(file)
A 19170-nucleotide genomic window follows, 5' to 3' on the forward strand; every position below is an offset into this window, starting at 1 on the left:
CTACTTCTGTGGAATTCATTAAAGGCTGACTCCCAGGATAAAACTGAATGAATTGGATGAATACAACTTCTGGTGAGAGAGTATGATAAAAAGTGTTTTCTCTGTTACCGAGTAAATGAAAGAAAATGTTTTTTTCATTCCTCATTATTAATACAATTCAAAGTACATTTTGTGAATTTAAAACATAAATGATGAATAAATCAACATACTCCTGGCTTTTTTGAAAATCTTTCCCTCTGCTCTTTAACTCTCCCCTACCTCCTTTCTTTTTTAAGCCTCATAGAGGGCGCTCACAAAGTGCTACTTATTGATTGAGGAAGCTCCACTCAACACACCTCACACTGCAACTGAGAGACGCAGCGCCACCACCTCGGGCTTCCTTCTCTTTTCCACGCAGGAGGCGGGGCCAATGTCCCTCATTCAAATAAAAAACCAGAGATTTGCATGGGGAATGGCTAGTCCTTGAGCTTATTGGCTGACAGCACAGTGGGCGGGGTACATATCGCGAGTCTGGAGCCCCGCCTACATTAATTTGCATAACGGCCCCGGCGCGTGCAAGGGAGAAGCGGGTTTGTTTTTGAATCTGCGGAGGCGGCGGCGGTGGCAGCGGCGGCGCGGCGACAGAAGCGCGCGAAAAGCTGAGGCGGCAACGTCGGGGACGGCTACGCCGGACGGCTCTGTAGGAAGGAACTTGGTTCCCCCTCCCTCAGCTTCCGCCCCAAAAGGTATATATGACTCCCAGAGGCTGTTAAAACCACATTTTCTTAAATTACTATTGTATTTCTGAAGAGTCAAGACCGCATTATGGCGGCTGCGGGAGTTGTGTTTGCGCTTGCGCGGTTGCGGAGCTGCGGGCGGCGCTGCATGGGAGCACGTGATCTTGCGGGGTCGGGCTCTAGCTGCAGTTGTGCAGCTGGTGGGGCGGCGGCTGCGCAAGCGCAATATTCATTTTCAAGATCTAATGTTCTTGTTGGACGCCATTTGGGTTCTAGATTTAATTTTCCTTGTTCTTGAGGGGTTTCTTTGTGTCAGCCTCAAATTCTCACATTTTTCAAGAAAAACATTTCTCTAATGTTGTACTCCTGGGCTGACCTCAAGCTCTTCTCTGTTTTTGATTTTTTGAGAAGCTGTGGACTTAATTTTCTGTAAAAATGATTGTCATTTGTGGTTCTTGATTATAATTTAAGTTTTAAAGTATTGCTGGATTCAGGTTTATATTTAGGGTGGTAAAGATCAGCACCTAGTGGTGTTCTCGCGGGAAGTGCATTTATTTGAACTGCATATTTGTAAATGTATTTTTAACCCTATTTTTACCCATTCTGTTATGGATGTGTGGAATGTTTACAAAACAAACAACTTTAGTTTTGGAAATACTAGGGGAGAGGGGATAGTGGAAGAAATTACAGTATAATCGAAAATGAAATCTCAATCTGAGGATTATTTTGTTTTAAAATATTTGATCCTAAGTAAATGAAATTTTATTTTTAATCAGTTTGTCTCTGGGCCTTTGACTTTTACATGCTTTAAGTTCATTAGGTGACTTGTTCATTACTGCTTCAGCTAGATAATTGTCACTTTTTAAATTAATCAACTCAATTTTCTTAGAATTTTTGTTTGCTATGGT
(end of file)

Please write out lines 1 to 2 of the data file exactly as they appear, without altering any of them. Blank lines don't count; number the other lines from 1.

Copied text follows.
A 19170-nucleotide genomic window follows, 5' to 3' on the forward strand; every position below is an offset into this window, starting at 1 on the left:
CTACTTCTGTGGAATTCATTAAAGGCTGACTCCCAGGATAAAACTGAATGAATTGGATGAATACAACTTCTGGTGAGAGAGTATGATAAAAAGTGTTTTCTCTGTTACCGAGTAAATGAAAGAAAATGTTTTTTTCATTCCTCATTATTAATACAATTCAAAGTACATTTTGTGAATTTAAAACATAAATGATGAATAAATCAACATACTCCTGGCTTTTTTGAAAATCTTTCCCTCTGCTCTTTAACTCTCCCCTACCTCCTTTCTTTTTTAAGCCTCATAGAGGGCGCTCACAAAGTGCTACTTATTGATTGAGGAAGCTCCACTCAACACACCTCACACTGCAACTGAGAGACGCAGCGCCACCACCTCGGGCTTCCTTCTCTTTTCCACGCAGGAGGCGGGGCCAATGTCCCTCATTCAAATAAAAAACCAGAGATTTGCATGGGGAATGGCTAGTCCTTGAGCTTATTGGCTGACAGCACAGTGGGCGGGGTACATATCGCGAGTCTGGAGCCCCGCCTACATTAATTTGCATAACGGCCCCGGCGCGTGCAAGGGAGAAGCGGGTTTGTTTTTGAATCTGCGGAGGCGGCGGCGGTGGCAGCGGCGGCGCGGCGACAGAAGCGCGCGAAAAGCTGAGGCGGCAACGTCGGGGACGGCTACGCCGGACGGCTCTGTAGGAAGGAACTTGGTTCCCCCTCCCTCAGCTTCCGCCCCAAAAGGTATATATGACTCCCAGAGGCTGTTAAAACCACATTTTCTTAAATTACTATTGTATTTCTGAAGAGTCAAGACCGCATTATGGCGGCTGCGGGAGTTGTGTTTGCGCTTGCGCGGTTGCGGAGCTGCGGGCGGCGCTGCATGGGAGCACGTGATCTTGCGGGGTCGGGCTCTAGCTGCAGTTGTGCAGCTGGTGGGGCGGCGGCTGCGCAAGCGCAATATTCATTTTCAAGATCTAATGTTCTTGTTGGACGCCATTTGGGTTCTAGATTTAATTTTCCTTGTTCTTGAGGGGTTTCTTTGTGTCAGCCTCAAATTCTCACATTTTTCAAGAAAAACATTTCTCTAATGTTGTACTCCTGGGCTGACCTCAAGCTCTTCTCTGTTTTTGATTTTTTGAGAAGCTGTGGACTTAATTTTCTGTAAAAATGATTGTCATTTGTGGTTCTTGATTATAATTTAAGTTTTAAAGTATTGCTGGATTCAGGTTTATATTTAGGGTGGTAAAGATCAGCACCTAGTGGTGTTCTCGCGGGAAGTGCATTTATTTGAACTGCATATTTGTAAATGTATTTTTAACCCTATTTTTACCCATTCTGTTATGGATGTGTGGAATGTTTACAAAACAAACAACTTTAGTTTTGGAAATACTAGGGGAGAGGGGATAGTGGAAGAAATTACAGTATAATCGAAAATGAAATCTCAATCTGAGGATTATTTTGTTTTAAAATATTTGATCCTAAGTAAATGAAATTTTATTTTTAATCAGTTTGTCTCTGGGCCTTTGACTTTTACATGCTTTAAGTTCATTAGGTGACTTGTTCATTACTGCTTCAGCTAGATAATTGTCACTTTTTAAATTAATCAACTCAATTTTCTTAGAATTTTTGTTTGCTATGGT